If you read 2Summers regularly, you know I have transport issues. I’ve been living in car-centric Joburg for two years and have never owned a car. I get around by walking, cycling, begging rides, and borrowing cars from friends. When I get really desperate, I call Rent-a-Wreck.

Rent-a-Wreck is exactly what is sounds like: a place where you can rent old cars for cheap. I’ve written about Rent-a-Wreck before  so I won’t go into detail. I’m one of Rent-a-Wreck’s best customers.

I’ve got a new (old) Wreck this week — a fire-engine-red Ford Laser. Let’s call him Flash.

Meet Flash. For some reason, Rent-a-Wrecks look nicer in photos than they do in real life.

Flash’s interior light is broken. His radio barely works. He takes several tries to start in the morning. In other words, Flash is pretty much the same as all the other Wrecks I’ve rented. Except for one notable difference.

Flash is a MANUAL. That’s a stick-shift to you Americans.

You Americans might not be aware of this, but the rest of the world still drives manual. In South Africa, automatic-transmission cars are nearly impossible to come by. People often look at me as if I have two heads when I say I don’t drive manual. Either that, or they give me the patronizing, “Well, that’s because you’re A-MER-i-can” look.

I can’t say why it has taken me so long to address this situation. I know many other people who have come here from America and learned to drive manual without serious incident. I realize that I’m perfectly capable of learning too. And there are very few things in life that scare me anymore. I can take pretty much anything that’s thrown at me.

Yet I put off driving manual for months after I moved here. The months became years. I developed a total complex about it. I did try driving manual once or twice last year, when Jon had a manual hire car for a few days. It didn’t go well. Jon got so tense that he actually put on his seatbelt. It was the only time in five years of knowing Jon that I saw him buckle up.

My non-manual driving situation reached the height of lunacy over this past month, when I was traveling a lot for work and needed to rent several cars. I had to remind my client repeatedly that I needed the rentals to be automatic. It was embarrassing.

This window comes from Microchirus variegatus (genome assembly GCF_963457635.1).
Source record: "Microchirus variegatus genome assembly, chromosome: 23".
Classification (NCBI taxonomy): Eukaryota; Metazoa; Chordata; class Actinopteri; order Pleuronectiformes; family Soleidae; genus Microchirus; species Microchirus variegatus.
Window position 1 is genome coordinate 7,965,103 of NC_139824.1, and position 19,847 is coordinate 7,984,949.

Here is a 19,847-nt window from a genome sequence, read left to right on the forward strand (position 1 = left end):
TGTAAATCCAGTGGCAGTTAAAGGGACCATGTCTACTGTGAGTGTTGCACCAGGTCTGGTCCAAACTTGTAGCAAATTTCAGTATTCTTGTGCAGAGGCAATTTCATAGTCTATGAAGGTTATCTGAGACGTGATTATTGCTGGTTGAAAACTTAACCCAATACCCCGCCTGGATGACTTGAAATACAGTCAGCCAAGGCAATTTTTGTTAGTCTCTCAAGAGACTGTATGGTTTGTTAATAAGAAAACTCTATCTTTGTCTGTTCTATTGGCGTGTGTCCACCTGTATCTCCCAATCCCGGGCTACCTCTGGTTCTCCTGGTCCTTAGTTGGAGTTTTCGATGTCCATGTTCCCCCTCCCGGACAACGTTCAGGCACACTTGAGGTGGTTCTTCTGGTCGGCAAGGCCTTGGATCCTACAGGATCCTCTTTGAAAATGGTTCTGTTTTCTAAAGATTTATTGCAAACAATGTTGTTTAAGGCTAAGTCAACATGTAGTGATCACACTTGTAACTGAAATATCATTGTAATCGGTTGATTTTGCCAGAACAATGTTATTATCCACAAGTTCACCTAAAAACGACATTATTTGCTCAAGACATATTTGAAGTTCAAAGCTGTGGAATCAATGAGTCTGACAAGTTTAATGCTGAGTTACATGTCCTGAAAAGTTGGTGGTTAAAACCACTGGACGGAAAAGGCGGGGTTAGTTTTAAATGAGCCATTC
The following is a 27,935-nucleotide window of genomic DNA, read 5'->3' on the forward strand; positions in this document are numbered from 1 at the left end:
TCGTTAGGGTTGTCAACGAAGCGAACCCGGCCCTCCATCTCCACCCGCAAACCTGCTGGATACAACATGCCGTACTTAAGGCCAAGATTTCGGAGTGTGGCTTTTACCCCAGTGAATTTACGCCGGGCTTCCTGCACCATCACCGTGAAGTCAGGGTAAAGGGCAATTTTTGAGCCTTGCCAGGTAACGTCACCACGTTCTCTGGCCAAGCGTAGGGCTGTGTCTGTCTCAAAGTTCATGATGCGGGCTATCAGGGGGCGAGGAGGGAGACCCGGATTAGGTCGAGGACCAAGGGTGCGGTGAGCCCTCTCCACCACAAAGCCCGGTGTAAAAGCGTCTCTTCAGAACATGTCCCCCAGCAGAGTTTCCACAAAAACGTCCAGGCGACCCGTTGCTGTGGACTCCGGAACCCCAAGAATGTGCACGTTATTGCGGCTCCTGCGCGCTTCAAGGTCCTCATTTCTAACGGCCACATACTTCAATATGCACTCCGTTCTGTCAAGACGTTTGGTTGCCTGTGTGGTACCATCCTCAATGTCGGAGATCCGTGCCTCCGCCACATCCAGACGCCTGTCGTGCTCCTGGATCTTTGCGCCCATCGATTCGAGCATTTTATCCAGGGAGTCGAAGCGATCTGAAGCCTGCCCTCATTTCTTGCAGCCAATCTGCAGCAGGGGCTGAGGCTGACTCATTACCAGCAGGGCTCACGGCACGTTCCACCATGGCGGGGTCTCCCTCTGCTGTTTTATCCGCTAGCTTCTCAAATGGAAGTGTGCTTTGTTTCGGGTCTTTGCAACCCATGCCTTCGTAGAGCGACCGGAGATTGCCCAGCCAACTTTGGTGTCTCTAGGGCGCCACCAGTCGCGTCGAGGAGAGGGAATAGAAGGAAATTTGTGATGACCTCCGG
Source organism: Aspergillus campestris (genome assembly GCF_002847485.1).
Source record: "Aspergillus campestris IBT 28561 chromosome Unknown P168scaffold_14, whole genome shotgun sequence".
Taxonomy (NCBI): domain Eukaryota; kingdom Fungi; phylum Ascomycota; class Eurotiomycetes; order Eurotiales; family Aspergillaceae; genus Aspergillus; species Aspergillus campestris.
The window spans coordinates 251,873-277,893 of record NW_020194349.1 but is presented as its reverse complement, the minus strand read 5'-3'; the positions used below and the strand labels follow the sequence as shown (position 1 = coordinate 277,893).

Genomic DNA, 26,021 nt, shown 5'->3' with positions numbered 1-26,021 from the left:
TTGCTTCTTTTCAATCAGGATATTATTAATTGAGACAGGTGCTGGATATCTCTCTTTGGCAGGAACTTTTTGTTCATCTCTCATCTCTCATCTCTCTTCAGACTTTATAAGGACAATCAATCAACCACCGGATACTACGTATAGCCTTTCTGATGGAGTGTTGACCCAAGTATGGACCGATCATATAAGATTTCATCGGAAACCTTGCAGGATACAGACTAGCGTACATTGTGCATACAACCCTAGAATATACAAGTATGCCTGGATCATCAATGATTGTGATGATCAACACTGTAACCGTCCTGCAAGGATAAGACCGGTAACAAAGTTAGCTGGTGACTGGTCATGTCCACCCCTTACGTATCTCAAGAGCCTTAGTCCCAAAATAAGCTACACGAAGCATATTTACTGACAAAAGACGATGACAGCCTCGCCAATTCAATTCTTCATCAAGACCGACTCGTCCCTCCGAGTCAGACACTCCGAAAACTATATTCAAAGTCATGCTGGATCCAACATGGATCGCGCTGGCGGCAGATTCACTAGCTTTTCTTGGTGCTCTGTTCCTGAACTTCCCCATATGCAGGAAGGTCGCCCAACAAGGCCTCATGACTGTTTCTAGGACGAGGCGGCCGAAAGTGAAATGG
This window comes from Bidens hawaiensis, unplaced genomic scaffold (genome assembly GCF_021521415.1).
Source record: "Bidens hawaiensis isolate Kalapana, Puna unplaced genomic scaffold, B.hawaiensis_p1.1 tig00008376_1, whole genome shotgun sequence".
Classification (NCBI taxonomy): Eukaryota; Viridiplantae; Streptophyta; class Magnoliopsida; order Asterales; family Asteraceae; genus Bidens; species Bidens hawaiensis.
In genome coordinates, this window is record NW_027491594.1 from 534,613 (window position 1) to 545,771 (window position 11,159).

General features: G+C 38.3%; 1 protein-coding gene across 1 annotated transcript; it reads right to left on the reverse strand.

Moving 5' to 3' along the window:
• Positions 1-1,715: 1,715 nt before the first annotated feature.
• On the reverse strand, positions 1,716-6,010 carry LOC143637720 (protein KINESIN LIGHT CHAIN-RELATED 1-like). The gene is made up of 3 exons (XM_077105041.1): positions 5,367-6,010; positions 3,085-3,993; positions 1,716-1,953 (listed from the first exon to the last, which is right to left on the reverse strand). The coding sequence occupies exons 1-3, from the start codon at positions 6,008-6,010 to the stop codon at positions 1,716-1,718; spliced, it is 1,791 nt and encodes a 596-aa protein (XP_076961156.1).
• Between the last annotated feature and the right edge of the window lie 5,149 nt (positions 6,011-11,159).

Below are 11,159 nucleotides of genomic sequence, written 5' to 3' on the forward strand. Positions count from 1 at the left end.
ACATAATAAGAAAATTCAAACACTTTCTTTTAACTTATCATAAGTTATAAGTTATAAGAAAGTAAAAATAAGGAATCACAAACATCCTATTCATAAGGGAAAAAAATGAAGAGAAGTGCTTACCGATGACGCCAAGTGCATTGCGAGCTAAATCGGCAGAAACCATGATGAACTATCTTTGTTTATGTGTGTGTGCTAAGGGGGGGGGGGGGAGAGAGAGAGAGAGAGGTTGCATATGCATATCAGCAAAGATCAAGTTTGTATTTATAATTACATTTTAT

This weekend, when I returned from my last road trip, I ran out of excuses. I bemoaned my shifting phobia to a friend over lunch. She offered to give me a lesson; I reluctantly agreed. We went for a spin around Melville and it wasn’t half as bad as I remembered. Two days later, I called Rent-a-Wreck and got Flash.

It took me an hour or two to work up the courage to drive Flash after he arrived at my house. I had never driven manual alone before. I was tortured by images of myself stranded inside Flash on a steep uphill, with angry drivers honking (that’s hooting to you South Africans) and giving me the finger as they drove around me.

I erased those images from my mind and stepped purposefully into Flash. I thought through all the steps I’d learned. I turned the ignition and Flash spluttered to life. I pushed in the clutch and shifted into reverse. In a squeal of burning rubber, Flash lurched from the garage. It took a few tries, but I got him into first gear. We were off.

That was two and a half days ago. I’ve driven all about town since then — to meetings and coffee dates, and even to boxing training in Hillbrow. It hasn’t been pretty and the ride hasn’t been smooth. I’ve stalled out many times, including two separate instances on the hill in Melville outside the Service Station, in which the traffic light changed at least four times before I was able to get through it. (If you’ve ever driven in this area, you know the hill I’m talking about. It’s a manual-learner’s worst nightmare, and it’s just around the corner from my house.)

I’ve been honked at a few times, and people have driven around me. But you know what I realized? I don’t care. I’m way too pleased with myself to give a sh*t what others think. And to be honest, most drivers are way more patient than I expected. Even in Hillbrow.

George, my boxing coach, helps me celebrate Flash’s arrival in Hillbrow this morning. (Photo: Anita Powell)

This might sound silly considering everything I’ve been through since moving here. But learning to drive Flash has been one of my greatest accomplishments in South Africa. I’m sure I’ll stall out again tomorrow, and probably again the next day. But that won’t make me any less of a bad-ass.

I love you, Flash. Although I wish your rear-view mirror would stay in place. And please, please stop dying on me in front of the Service Station. Thanks.

%d bloggers like this: